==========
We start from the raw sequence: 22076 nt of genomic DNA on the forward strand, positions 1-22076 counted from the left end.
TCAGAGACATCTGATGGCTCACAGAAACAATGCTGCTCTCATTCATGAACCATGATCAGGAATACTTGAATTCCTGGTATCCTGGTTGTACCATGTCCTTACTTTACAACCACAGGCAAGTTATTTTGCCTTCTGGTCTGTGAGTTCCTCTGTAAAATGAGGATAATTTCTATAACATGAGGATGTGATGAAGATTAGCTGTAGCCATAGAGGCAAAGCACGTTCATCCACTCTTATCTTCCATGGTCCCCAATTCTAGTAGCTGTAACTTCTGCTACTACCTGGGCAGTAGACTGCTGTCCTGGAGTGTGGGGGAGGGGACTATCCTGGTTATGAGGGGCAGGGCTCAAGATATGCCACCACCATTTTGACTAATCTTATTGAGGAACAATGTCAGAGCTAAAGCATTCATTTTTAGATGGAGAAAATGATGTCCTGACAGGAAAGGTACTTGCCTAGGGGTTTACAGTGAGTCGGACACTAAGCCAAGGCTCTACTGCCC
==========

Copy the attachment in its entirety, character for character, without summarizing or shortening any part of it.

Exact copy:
We start from the raw sequence: 22076 nt of genomic DNA on the forward strand, positions 1-22076 counted from the left end.
TCAGAGACATCTGATGGCTCACAGAAACAATGCTGCTCTCATTCATGAACCATGATCAGGAATACTTGAATTCCTGGTATCCTGGTTGTACCATGTCCTTACTTTACAACCACAGGCAAGTTATTTTGCCTTCTGGTCTGTGAGTTCCTCTGTAAAATGAGGATAATTTCTATAACATGAGGATGTGATGAAGATTAGCTGTAGCCATAGAGGCAAAGCACGTTCATCCACTCTTATCTTCCATGGTCCCCAATTCTAGTAGCTGTAACTTCTGCTACTACCTGGGCAGTAGACTGCTGTCCTGGAGTGTGGGGGAGGGGACTATCCTGGTTATGAGGGGCAGGGCTCAAGATATGCCACCACCATTTTGACTAATCTTATTGAGGAACAATGTCAGAGCTAAAGCATTCATTTTTAGATGGAGAAAATGATGTCCTGACAGGAAAGGTACTTGCCTAGGGGTTTACAGTGAGTCGGACACTAAGCCAAGGCTCTACTGCCC